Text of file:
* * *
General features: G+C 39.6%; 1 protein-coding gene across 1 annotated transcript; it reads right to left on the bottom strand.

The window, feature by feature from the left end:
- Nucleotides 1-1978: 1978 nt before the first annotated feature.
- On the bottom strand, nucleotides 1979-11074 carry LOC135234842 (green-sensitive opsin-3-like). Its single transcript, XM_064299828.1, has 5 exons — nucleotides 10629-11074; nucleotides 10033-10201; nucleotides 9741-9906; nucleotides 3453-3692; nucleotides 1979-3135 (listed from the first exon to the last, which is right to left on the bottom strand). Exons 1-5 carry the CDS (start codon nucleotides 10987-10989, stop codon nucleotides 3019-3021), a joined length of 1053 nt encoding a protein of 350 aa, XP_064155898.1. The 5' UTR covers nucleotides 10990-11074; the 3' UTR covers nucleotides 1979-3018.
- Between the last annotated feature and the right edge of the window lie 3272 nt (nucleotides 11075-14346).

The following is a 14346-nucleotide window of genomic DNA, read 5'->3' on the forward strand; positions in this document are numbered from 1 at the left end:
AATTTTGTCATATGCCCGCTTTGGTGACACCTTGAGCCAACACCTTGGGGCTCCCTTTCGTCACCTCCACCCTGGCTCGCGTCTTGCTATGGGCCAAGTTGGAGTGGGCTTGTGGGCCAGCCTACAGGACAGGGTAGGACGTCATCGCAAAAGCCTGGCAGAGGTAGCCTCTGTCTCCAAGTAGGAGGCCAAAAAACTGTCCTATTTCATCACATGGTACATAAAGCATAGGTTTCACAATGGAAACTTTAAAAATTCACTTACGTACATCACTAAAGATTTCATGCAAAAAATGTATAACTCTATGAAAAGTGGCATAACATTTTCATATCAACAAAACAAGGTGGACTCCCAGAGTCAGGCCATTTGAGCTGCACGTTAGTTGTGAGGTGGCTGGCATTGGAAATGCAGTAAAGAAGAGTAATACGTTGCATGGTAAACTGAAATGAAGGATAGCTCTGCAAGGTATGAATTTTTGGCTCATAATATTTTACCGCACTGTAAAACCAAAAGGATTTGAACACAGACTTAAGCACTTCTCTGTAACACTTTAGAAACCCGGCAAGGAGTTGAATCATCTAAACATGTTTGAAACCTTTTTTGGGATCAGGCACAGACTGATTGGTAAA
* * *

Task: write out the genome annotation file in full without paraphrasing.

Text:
General features: G+C 39.6%; 1 protein-coding gene across 1 annotated transcript; it reads right to left on the bottom strand.

The window, feature by feature from the left end:
- Nucleotides 1-1978: 1978 nt before the first annotated feature.
- On the bottom strand, nucleotides 1979-11074 carry LOC135234842 (green-sensitive opsin-3-like). Its single transcript, XM_064299828.1, has 5 exons — nucleotides 10629-11074; nucleotides 10033-10201; nucleotides 9741-9906; nucleotides 3453-3692; nucleotides 1979-3135 (listed from the first exon to the last, which is right to left on the bottom strand). Exons 1-5 carry the CDS (start codon nucleotides 10987-10989, stop codon nucleotides 3019-3021), a joined length of 1053 nt encoding a protein of 350 aa, XP_064155898.1. The 5' UTR covers nucleotides 10990-11074; the 3' UTR covers nucleotides 1979-3018.
- Between the last annotated feature and the right edge of the window lie 3272 nt (nucleotides 11075-14346).

The following is a 14346-nucleotide window of genomic DNA, read 5'->3' on the forward strand; positions in this document are numbered from 1 at the left end:
AATTTTGTCATATGCCCGCTTTGGTGACACCTTGAGCCAACACCTTGGGGCTCCCTTTCGTCACCTCCACCCTGGCTCGCGTCTTGCTATGGGCCAAGTTGGAGTGGGCTTGTGGGCCAGCCTACAGGACAGGGTAGGACGTCATCGCAAAAGCCTGGCAGAGGTAGCCTCTGTCTCCAAGTAGGAGGCCAAAAAACTGTCCTATTTCATCACATGGTACATAAAGCATAGGTTTCACAATGGAAACTTTAAAAATTCACTTACGTACATCACTAAAGATTTCATGCAAAAAATGTATAACTCTATGAAAAGTGGCATAACATTTTCATATCAACAAAACAAGGTGGACTCCCAGAGTCAGGCCATTTGAGCTGCACGTTAGTTGTGAGGTGGCTGGCATTGGAAATGCAGTAAAGAAGAGTAATACGTTGCATGGTAAACTGAAATGAAGGATAGCTCTGCAAGGTATGAATTTTTGGCTCATAATATTTTACCGCACTGTAAAACCAAAAGGATTTGAACACAGACTTAAGCACTTCTCTGTAACACTTTAGAAACCCGGCAAGGAGTTGAATCATCTAAACATGTTTGAAACCTTTTTTGGGATCAGGCACAGACTGATTGGTAAA